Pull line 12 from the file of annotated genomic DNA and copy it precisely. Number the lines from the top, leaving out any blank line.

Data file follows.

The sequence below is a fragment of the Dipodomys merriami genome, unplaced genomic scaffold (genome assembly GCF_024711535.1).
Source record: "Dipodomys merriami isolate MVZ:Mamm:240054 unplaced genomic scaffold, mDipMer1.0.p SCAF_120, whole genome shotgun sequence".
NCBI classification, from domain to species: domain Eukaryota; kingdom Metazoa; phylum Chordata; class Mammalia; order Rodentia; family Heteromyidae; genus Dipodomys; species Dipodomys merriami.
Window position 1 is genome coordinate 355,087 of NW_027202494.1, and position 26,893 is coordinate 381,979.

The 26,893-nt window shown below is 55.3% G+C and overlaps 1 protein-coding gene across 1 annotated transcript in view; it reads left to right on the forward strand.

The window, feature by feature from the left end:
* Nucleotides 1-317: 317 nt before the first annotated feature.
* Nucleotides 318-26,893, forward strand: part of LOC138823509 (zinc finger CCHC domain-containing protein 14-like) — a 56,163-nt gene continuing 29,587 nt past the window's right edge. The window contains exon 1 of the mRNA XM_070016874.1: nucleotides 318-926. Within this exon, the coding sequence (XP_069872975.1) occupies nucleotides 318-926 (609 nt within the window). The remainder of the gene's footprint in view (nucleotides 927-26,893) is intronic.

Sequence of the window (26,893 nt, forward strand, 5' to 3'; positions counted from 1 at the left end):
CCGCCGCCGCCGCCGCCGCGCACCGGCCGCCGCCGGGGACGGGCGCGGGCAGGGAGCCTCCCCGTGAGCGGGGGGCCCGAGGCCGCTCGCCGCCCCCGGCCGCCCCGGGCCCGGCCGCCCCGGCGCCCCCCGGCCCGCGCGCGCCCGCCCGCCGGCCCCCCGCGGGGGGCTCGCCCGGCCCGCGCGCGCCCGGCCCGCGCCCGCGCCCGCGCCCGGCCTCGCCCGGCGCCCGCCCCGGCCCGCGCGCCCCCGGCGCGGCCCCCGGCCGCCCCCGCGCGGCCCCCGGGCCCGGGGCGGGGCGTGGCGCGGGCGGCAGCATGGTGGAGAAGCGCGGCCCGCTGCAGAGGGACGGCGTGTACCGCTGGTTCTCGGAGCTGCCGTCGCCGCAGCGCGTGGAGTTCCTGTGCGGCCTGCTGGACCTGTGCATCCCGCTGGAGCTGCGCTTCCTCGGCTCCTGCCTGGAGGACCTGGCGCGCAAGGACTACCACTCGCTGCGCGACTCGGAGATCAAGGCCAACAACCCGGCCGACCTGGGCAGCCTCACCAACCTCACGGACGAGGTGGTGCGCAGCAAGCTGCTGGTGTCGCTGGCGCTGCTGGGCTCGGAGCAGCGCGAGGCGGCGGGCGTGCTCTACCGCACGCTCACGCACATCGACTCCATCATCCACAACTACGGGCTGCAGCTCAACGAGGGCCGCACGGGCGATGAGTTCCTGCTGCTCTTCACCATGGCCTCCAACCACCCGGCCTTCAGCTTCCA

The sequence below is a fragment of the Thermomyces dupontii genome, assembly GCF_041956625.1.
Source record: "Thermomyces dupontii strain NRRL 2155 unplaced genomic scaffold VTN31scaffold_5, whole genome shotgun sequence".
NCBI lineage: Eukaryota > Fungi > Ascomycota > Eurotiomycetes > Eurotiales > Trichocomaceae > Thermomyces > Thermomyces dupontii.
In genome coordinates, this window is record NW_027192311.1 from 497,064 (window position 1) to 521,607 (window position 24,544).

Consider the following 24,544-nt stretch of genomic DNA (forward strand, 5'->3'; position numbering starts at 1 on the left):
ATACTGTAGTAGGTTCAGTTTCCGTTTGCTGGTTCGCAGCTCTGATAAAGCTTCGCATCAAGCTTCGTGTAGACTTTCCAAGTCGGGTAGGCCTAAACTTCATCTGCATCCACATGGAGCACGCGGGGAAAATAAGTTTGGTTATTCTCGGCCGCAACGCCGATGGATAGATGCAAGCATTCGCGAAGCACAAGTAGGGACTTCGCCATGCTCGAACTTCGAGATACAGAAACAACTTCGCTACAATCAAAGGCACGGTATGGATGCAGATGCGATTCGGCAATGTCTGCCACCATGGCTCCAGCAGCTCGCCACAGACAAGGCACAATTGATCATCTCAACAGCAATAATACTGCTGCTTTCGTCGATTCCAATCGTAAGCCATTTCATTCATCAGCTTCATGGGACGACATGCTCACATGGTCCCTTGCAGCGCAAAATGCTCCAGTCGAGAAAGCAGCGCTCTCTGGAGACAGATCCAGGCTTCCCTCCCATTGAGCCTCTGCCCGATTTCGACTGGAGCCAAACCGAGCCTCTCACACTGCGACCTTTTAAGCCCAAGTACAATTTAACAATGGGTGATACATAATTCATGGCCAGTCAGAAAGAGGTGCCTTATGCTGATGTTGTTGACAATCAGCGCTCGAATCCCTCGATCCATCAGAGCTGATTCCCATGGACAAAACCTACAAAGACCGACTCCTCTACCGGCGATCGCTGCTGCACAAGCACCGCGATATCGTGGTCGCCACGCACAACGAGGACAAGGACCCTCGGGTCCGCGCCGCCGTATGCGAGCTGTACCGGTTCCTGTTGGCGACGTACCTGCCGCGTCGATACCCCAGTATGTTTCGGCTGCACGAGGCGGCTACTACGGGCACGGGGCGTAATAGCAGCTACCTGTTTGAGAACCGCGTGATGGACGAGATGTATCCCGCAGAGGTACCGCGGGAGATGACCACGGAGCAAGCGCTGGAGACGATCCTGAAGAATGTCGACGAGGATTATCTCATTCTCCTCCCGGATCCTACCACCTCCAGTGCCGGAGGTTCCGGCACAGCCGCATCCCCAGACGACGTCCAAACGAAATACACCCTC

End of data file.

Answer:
Source record: "Thermomyces dupontii strain NRRL 2155 unplaced genomic scaffold VTN31scaffold_5, whole genome shotgun sequence".